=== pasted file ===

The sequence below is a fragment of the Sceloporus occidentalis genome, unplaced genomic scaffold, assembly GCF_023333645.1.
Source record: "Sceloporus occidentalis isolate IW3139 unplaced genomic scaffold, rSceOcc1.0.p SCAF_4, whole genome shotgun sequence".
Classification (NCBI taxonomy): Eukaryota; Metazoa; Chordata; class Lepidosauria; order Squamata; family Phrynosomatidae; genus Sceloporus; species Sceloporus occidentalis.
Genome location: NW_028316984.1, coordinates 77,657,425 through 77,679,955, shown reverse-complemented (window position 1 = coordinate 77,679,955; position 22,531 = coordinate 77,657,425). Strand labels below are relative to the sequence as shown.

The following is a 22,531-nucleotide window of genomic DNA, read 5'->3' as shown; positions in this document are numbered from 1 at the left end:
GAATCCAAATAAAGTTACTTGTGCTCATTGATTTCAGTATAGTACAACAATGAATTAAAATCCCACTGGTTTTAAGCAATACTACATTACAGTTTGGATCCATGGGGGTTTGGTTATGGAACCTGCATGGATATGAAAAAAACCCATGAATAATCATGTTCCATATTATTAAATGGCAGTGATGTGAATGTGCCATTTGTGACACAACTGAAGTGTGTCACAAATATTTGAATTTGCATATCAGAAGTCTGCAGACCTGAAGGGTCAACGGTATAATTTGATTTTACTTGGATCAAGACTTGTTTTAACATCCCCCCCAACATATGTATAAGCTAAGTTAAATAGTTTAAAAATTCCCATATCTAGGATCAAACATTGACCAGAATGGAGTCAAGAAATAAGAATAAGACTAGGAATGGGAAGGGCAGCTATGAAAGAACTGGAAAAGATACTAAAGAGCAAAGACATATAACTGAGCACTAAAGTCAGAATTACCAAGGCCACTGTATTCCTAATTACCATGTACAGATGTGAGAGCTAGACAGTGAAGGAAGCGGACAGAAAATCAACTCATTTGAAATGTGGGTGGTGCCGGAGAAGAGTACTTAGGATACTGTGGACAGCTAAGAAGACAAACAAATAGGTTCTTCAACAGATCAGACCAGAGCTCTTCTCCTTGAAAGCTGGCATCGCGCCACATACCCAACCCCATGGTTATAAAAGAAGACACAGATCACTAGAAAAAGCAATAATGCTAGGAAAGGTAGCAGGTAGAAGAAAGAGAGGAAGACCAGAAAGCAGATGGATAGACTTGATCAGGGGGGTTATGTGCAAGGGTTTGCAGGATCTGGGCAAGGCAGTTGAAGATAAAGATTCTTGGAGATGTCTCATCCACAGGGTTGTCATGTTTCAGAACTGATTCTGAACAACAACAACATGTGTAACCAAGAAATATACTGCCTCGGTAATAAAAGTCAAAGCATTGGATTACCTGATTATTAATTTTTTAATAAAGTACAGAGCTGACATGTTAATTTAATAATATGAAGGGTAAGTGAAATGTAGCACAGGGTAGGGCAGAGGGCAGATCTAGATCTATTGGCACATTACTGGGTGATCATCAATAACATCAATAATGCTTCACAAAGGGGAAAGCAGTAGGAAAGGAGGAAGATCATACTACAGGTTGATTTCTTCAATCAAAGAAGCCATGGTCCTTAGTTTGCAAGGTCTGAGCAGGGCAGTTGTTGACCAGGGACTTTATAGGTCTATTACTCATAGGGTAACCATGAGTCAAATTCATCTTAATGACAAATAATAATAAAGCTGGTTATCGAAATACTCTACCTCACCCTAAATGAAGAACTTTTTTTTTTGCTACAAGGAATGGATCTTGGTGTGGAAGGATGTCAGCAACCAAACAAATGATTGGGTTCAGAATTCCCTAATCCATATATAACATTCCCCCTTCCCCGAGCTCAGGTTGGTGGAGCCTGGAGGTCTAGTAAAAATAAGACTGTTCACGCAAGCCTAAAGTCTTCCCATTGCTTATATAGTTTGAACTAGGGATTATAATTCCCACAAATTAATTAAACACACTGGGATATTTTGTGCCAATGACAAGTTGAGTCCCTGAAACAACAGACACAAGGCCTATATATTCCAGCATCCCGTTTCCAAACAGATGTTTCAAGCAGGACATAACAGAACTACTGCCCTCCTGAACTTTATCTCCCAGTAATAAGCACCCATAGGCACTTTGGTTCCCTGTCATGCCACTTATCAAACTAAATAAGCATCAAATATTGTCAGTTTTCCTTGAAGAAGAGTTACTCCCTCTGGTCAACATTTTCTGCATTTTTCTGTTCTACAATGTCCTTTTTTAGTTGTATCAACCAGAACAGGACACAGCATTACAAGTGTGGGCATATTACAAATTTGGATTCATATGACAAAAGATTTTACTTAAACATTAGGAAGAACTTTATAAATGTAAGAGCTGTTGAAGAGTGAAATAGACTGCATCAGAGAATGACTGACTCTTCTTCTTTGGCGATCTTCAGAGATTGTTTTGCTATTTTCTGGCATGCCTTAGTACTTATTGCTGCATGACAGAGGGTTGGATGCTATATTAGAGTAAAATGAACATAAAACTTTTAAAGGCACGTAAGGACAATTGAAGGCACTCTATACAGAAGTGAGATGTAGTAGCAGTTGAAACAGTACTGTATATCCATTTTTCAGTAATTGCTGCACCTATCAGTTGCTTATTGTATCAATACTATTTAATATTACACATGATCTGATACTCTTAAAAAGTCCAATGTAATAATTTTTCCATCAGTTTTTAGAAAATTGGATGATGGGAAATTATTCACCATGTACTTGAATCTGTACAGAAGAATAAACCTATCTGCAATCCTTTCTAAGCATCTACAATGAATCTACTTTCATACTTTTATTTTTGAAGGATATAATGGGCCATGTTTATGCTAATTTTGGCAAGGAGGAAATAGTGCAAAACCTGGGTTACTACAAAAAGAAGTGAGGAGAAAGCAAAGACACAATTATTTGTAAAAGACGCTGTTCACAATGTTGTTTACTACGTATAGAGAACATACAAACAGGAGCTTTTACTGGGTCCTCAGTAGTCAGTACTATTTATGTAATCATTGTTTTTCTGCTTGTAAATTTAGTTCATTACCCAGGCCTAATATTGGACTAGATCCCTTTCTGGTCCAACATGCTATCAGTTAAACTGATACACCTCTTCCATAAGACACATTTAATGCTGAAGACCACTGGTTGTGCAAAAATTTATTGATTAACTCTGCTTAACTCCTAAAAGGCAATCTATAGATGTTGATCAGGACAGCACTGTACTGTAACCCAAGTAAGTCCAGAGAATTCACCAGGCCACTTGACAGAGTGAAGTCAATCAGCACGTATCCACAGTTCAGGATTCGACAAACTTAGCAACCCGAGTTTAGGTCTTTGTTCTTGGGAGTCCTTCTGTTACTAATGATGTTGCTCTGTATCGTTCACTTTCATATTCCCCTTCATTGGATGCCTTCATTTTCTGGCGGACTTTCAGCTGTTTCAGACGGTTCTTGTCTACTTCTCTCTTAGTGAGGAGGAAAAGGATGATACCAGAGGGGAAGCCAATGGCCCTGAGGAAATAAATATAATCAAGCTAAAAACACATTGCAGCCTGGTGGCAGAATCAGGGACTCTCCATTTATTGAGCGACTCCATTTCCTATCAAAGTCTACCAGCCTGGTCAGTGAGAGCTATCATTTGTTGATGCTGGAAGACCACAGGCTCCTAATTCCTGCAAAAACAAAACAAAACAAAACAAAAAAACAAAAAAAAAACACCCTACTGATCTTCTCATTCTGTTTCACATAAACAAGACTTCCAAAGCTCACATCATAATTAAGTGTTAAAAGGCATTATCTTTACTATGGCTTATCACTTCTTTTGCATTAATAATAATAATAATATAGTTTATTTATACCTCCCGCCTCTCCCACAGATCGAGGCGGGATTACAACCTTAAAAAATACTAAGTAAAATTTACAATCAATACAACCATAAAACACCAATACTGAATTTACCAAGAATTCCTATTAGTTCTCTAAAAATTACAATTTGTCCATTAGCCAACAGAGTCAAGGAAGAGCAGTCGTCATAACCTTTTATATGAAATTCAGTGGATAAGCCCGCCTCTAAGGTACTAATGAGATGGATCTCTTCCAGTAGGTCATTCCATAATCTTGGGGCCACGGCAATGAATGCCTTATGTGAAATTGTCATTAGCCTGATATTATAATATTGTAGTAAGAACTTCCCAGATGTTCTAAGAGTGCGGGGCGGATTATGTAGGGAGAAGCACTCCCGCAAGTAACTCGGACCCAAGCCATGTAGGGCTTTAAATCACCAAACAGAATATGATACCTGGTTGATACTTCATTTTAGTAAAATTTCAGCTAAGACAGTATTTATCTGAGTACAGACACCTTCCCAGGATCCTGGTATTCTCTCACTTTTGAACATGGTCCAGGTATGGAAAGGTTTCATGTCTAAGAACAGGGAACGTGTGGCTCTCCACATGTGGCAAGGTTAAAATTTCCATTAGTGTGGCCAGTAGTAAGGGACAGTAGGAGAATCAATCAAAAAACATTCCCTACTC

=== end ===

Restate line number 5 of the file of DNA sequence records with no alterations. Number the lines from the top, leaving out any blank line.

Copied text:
The following is a 22,531-nucleotide window of genomic DNA, read 5'->3' as shown; positions in this document are numbered from 1 at the left end: